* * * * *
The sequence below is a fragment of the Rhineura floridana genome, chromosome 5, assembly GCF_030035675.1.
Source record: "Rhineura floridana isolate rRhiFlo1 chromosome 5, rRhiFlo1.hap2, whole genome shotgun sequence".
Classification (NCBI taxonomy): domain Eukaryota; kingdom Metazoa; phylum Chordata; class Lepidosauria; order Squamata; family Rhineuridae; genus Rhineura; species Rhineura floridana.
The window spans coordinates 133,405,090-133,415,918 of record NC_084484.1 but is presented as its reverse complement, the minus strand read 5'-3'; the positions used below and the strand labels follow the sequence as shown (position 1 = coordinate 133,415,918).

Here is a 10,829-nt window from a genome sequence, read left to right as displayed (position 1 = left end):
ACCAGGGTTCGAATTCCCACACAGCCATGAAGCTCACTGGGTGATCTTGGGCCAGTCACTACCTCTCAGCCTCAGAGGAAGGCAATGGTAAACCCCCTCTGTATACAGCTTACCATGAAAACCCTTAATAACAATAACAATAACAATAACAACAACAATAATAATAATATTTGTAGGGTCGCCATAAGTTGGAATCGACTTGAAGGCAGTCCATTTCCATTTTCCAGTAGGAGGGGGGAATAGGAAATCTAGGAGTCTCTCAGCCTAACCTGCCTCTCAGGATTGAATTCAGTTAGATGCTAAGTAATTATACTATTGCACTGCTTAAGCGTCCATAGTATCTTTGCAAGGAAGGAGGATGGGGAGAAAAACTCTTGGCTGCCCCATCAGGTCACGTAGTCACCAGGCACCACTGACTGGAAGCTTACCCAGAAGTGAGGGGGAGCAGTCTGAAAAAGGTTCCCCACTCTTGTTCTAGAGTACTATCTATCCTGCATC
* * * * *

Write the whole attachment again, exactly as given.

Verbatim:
The sequence below is a fragment of the Rhineura floridana genome, chromosome 5, assembly GCF_030035675.1.
Source record: "Rhineura floridana isolate rRhiFlo1 chromosome 5, rRhiFlo1.hap2, whole genome shotgun sequence".
Classification (NCBI taxonomy): domain Eukaryota; kingdom Metazoa; phylum Chordata; class Lepidosauria; order Squamata; family Rhineuridae; genus Rhineura; species Rhineura floridana.
The window spans coordinates 133,405,090-133,415,918 of record NC_084484.1 but is presented as its reverse complement, the minus strand read 5'-3'; the positions used below and the strand labels follow the sequence as shown (position 1 = coordinate 133,415,918).

Here is a 10,829-nt window from a genome sequence, read left to right as displayed (position 1 = left end):
ACCAGGGTTCGAATTCCCACACAGCCATGAAGCTCACTGGGTGATCTTGGGCCAGTCACTACCTCTCAGCCTCAGAGGAAGGCAATGGTAAACCCCCTCTGTATACAGCTTACCATGAAAACCCTTAATAACAATAACAATAACAATAACAACAACAATAATAATAATATTTGTAGGGTCGCCATAAGTTGGAATCGACTTGAAGGCAGTCCATTTCCATTTTCCAGTAGGAGGGGGGAATAGGAAATCTAGGAGTCTCTCAGCCTAACCTGCCTCTCAGGATTGAATTCAGTTAGATGCTAAGTAATTATACTATTGCACTGCTTAAGCGTCCATAGTATCTTTGCAAGGAAGGAGGATGGGGAGAAAAACTCTTGGCTGCCCCATCAGGTCACGTAGTCACCAGGCACCACTGACTGGAAGCTTACCCAGAAGTGAGGGGGAGCAGTCTGAAAAAGGTTCCCCACTCTTGTTCTAGAGTACTATCTATCCTGCATC